Almost overnight, you move to a new country. You don’t know anyone and you’ve just begun attending a new school. As you look around, you can’t read the words on the signs or posters that cover the school walls. You don’t understand what people are saying, and nobody looks like you. You’re startled when someone calls your name and waves you over.
It’s another student who has been assigned to show you around the school building, explain the rules, and introduce you to your teachers. Thankfully she’s very patient and tries to speak slowly so you can catch a few words here and there, but for the most part, you’re completely lost.
Everyone around you is speaking a different language, making it not only difficult to communicate, but impossible to form meaningful connections. After countless days of this, you begin to feel lonely, unhappy, and isolated.
How are you supposed to learn like this?
This is the reality of thousands of immigrant and refugee children across the United States. They’re expected to succeed in high stakes academic environments without any (or very limited) support in their native languages.
The scenario described above reflects the “sink or swim” approach toward language acquisition. Advocates in support of this approach believe that if you throw an English Learner (EL) into an English-only school, the student will simply learn English and thrive, or not learn it and fail.
In a “sink or swim” environment, all instruction and learning materials are provided in English. ELs are discouraged from speaking their native languages, cutting off the means they have to communicate with their peers who also speak their language. This often leaves students feeling angry, confused, and disconnected from school.
Advocating for Bilingualism and Biliteracy
In contrast, when teachers promote bilingualism and biliteracy among non native English speakers, the academic and socio-emotional outcomes are quite the opposite. Teachers can accomplish this in a variety of ways, including:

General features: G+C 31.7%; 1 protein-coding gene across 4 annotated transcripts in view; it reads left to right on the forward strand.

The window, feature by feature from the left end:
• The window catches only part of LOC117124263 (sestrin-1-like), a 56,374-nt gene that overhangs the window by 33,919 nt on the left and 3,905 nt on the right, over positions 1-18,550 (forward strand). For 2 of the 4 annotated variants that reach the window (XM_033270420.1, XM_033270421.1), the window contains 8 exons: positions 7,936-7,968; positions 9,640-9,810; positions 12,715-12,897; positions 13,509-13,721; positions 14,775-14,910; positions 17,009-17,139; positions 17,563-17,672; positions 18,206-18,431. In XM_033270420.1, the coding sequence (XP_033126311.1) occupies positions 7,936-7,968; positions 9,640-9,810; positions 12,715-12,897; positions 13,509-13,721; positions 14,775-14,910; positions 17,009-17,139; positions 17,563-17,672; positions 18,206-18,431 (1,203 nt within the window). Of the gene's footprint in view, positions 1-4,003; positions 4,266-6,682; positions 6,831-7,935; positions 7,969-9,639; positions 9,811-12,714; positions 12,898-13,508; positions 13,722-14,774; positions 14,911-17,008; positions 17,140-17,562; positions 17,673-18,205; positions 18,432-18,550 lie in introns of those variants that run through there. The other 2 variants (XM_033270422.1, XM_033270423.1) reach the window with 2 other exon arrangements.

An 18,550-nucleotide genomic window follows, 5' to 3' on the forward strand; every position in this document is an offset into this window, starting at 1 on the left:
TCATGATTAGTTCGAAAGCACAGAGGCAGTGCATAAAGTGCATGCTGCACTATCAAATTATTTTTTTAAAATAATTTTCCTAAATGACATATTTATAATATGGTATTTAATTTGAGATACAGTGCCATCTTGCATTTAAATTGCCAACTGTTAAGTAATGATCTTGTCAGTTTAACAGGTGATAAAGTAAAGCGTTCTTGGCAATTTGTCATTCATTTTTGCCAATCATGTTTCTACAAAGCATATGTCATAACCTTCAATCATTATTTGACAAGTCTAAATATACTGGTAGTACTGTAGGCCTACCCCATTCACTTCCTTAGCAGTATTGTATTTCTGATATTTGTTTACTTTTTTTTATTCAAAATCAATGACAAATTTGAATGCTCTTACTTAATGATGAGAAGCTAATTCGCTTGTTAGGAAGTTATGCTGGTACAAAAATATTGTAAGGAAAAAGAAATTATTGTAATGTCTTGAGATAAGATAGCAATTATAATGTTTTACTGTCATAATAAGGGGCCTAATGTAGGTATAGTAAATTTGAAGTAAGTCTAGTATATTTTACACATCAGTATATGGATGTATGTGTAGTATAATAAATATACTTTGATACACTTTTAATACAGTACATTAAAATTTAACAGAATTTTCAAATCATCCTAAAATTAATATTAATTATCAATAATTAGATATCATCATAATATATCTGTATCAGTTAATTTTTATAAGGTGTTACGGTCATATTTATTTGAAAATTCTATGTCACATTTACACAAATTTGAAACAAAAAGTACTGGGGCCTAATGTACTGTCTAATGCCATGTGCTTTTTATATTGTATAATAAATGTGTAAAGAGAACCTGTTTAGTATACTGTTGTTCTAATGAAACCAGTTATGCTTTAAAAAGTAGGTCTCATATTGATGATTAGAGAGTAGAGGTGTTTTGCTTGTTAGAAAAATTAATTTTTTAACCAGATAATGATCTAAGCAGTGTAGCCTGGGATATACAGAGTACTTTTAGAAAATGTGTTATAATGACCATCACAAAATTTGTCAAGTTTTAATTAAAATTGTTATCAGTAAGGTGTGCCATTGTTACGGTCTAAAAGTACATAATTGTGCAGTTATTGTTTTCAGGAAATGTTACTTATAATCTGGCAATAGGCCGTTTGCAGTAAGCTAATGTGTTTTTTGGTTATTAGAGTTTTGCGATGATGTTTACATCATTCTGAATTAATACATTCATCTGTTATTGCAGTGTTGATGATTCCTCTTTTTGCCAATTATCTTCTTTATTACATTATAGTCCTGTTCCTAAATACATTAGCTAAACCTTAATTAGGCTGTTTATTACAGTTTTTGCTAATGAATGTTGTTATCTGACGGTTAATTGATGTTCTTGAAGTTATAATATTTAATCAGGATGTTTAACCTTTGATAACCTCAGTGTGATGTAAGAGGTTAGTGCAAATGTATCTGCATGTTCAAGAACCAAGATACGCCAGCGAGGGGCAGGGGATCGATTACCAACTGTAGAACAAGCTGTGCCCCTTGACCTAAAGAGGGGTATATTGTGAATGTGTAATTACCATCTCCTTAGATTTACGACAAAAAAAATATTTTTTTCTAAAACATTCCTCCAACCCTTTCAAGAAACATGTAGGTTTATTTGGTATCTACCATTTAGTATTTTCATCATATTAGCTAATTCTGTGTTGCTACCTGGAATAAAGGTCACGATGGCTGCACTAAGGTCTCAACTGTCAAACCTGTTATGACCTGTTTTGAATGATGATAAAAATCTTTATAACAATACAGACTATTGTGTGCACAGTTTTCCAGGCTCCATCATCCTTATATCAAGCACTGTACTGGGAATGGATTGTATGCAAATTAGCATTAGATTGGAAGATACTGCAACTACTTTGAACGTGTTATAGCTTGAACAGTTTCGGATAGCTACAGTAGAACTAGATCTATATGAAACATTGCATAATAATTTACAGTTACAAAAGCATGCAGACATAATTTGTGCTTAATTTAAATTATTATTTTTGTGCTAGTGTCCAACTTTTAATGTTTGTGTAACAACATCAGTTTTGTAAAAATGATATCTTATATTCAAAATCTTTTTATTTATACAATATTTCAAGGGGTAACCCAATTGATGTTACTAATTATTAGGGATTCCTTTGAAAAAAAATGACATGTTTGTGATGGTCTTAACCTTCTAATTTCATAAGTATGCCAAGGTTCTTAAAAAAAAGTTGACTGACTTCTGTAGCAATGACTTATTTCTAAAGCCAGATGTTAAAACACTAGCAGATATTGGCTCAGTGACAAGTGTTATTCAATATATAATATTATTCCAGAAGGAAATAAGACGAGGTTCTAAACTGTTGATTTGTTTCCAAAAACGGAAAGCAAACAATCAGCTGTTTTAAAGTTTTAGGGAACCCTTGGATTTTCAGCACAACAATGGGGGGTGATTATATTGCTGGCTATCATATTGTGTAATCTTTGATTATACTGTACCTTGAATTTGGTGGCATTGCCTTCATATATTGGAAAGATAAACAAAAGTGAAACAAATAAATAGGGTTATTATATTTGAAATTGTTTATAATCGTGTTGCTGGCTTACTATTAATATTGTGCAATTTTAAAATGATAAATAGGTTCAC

- incorporating learning materials in English and the student’s native language;
- encouraging communication and expression in both languages;
- providing literature in both languages;
- and using bilingual labels around the classroom.
Bilingual instructional approaches prepare ELs to thrive as children as adults. When academic content is presented to students in their native languages, it’s much easier for them to comprehend. Their brains can then transfer these new concepts and vocabulary words into their second language, making it all “click!” As their language proficiency improves in English, their academic proficiency improves in both languages.
Further, ELs who are encouraged to speak their native languages at school are able to more clearly express themselves and form deeper connections. This practice grants student access to strong support systems to help them navigate and connect with their new, English-speaking world.
Despite the known benefits of bilingualism and biliteracy, many educators and parents are concerned that encouraging children to maintain their native languages will prevent them from learning English. However, many studies have proven that if ELs are given the opportunity to learn in both languages, they will experience long-lasting linguistic, cognitive, social, and academic advantages.
If teachers provide ELs with floaties and kick boards, they won’t be forced to sink or swim; but rather, they’ll learn to become fast, safe swimmers.
For ELs of all ages, English proficiency, academic achievement, and healthy socio-emotional adjustments are realized when their teachers embrace bilingualism and biliteracy in their classrooms.
About the author:
Martha Sofia Fuentes
Education Marketing Assistant at Bilingual Bridges